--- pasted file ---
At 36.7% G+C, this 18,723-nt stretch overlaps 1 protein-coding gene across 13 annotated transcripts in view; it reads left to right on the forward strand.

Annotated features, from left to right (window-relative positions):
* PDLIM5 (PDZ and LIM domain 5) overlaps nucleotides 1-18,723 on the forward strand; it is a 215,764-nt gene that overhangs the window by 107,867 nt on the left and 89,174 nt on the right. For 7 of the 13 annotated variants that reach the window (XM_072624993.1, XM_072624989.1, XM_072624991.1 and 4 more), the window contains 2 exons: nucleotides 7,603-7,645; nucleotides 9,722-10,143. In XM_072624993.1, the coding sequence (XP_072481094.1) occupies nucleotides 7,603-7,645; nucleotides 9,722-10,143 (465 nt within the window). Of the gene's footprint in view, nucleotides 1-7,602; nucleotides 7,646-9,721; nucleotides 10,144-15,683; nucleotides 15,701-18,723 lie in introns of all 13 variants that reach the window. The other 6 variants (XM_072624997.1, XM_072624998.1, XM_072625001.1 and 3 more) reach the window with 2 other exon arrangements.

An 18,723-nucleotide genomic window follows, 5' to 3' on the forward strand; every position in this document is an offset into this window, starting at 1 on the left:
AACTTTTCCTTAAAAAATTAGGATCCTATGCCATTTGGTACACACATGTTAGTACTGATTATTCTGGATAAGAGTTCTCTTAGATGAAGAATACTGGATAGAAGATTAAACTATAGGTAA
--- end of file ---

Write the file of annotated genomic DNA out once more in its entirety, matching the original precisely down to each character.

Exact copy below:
At 36.7% G+C, this 18,723-nt stretch overlaps 1 protein-coding gene across 13 annotated transcripts in view; it reads left to right on the forward strand.

Annotated features, from left to right (window-relative positions):
* PDLIM5 (PDZ and LIM domain 5) overlaps nucleotides 1-18,723 on the forward strand; it is a 215,764-nt gene that overhangs the window by 107,867 nt on the left and 89,174 nt on the right. For 7 of the 13 annotated variants that reach the window (XM_072624993.1, XM_072624989.1, XM_072624991.1 and 4 more), the window contains 2 exons: nucleotides 7,603-7,645; nucleotides 9,722-10,143. In XM_072624993.1, the coding sequence (XP_072481094.1) occupies nucleotides 7,603-7,645; nucleotides 9,722-10,143 (465 nt within the window). Of the gene's footprint in view, nucleotides 1-7,602; nucleotides 7,646-9,721; nucleotides 10,144-15,683; nucleotides 15,701-18,723 lie in introns of all 13 variants that reach the window. The other 6 variants (XM_072624997.1, XM_072624998.1, XM_072625001.1 and 3 more) reach the window with 2 other exon arrangements.

An 18,723-nucleotide genomic window follows, 5' to 3' on the forward strand; every position in this document is an offset into this window, starting at 1 on the left:
AACTTTTCCTTAAAAAATTAGGATCCTATGCCATTTGGTACACACATGTTAGTACTGATTATTCTGGATAAGAGTTCTCTTAGATGAAGAATACTGGATAGAAGATTAAACTATAGGTAA